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A Miniature Linux Office Solution (Mini ITX)

Back in January of this year (2011) I was on-site at one of our local client offices setting up yet another Microsoft Windows XP system for a dedicated use. That PC is there just for running the United Parcel Service (UPS) WorldShip™ software for the client to enter UPS shipments off-line then batch upload them at the end of the day. Of course that software "requires" a Microsoft operating system to run. (As an aside, It irks me that people have to buy a Microsoft license just to run software like this. When are major companies like UPS going to realize it is in their best interest to create this "free" software they give away to their customers and make it available to run natively on Linux? Please do not start with the "use WINE" comments. If I wanted "Windows" software I would use a Microsoft OS. So would most Linux users, I would bet.) When I was finishing up with the shipping system the office manager asked me about setting up a dedicated system for sharing scanned versions of all their client files. They want to reduce the time it takes to look up client information in their several thousand or so paper client records. I told her I would get some prices together and send her some quotes for that.

If you are a Linux administrator for a Linux/SAMBA file sharing system in a mostly Microsoft based LAN you likely already have an idea about my plan. I put together prices for some dedicated Network Attached Storage (NAS) drives. I also put together a price for what I call our Miniature Office Server or Miniature Desktop PC. A system we build around a Mini-ITX board using motherboards from two different manufacturers and Lian-Li Mini-ITX cases. This system is installed with a limited selection of Linux distributions depending on which motherboard is needed for the end-user's desired purpose. In this case I chose Mandriva as it is my personal favorite and the end-user needs a relatively easy to use and configure Linux distribution.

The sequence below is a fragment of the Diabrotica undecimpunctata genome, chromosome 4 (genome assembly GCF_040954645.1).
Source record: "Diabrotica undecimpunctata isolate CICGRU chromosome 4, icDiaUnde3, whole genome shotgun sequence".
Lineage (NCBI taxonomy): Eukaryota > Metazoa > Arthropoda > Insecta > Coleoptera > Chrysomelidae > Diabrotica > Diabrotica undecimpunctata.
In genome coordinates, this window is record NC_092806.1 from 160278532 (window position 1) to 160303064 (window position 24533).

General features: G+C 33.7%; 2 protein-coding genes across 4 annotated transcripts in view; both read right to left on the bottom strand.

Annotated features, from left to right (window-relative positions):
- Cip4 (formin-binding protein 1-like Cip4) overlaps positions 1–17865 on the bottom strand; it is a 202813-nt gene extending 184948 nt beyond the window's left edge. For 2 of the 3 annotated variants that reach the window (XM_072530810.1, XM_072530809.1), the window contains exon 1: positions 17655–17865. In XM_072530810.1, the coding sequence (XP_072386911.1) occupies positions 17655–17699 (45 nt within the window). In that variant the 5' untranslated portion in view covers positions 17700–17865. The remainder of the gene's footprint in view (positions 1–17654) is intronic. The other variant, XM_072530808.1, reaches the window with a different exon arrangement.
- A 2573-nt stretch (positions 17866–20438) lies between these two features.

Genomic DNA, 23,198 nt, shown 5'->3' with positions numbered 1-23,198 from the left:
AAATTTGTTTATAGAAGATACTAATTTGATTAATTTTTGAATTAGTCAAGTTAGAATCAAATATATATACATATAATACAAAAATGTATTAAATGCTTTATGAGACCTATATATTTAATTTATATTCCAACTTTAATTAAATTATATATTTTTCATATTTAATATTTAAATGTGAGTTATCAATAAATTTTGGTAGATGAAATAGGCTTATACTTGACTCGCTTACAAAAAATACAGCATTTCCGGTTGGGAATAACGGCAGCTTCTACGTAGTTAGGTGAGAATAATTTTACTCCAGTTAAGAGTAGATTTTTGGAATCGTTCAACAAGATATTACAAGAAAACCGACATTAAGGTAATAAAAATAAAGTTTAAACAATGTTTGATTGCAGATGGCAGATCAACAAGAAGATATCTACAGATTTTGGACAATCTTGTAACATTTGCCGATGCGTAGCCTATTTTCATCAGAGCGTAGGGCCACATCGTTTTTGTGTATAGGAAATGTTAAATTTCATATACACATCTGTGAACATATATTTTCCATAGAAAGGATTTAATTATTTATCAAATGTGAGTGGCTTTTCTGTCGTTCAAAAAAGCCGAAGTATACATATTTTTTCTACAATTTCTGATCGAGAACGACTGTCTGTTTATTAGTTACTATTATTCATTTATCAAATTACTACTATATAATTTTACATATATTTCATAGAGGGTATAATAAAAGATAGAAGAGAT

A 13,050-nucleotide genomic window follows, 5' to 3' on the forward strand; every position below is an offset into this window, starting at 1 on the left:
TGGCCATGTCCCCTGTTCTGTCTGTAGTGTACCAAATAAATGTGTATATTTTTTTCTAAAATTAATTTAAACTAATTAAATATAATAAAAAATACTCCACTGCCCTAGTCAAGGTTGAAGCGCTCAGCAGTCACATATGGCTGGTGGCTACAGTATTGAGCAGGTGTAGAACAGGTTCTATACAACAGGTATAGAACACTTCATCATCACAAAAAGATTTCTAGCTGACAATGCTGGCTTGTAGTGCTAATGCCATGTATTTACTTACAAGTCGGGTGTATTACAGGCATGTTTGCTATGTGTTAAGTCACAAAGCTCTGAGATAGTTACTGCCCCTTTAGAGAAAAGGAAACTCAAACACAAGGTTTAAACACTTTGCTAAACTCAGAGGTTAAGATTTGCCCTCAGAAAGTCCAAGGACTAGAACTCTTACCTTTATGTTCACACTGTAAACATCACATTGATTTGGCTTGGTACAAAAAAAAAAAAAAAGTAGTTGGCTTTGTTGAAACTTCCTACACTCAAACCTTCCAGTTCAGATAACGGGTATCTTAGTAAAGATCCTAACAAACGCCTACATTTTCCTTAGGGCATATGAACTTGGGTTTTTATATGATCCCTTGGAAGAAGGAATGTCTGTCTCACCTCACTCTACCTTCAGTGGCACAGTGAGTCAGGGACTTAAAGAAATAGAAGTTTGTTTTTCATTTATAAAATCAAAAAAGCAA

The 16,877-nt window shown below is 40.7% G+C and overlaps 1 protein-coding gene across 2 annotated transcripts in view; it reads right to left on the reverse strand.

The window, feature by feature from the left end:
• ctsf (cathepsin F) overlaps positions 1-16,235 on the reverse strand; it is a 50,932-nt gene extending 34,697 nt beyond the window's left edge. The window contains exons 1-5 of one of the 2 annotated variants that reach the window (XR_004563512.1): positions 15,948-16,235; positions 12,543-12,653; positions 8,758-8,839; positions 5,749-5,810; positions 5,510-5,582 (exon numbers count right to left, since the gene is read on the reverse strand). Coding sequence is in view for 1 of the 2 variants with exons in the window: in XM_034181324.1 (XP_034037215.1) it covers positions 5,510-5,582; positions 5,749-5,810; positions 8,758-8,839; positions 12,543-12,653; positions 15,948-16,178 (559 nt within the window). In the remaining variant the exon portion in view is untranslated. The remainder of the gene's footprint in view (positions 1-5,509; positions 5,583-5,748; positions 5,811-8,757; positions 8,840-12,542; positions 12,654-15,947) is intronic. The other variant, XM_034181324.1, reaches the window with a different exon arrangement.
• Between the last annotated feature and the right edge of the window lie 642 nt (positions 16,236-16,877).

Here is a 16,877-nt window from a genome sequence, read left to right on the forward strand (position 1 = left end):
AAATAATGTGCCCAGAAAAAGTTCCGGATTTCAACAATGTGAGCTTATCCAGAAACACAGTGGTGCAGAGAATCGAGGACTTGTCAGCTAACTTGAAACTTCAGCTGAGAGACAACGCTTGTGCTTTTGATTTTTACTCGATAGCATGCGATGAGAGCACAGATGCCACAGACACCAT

Be aware that this client has never had a Linux system in their office before now. I have mentioned Linux as a possible solution to upgrade some of their systems from Windows XP, and that is still on the table at this point. After reviewing the quotes our client contacted me a couple of weeks later and said to go with the Miniature Office Server system running Linux. Picture of Mini Ofc PC Front We arranged for the parts and built the system once they arrived. After the system ran through diagnostics successfully we installed Mandriva 2010.2 Linux x86_64 and SAMBA. A minimalist LXDE "desktop" with X was included since this client is familiar with using a GUI to manage their systems. I called and arranged for delivery of the new system and set up a time to deliver.Miniature Office Server / Desktop PC Installed with Linux (Back)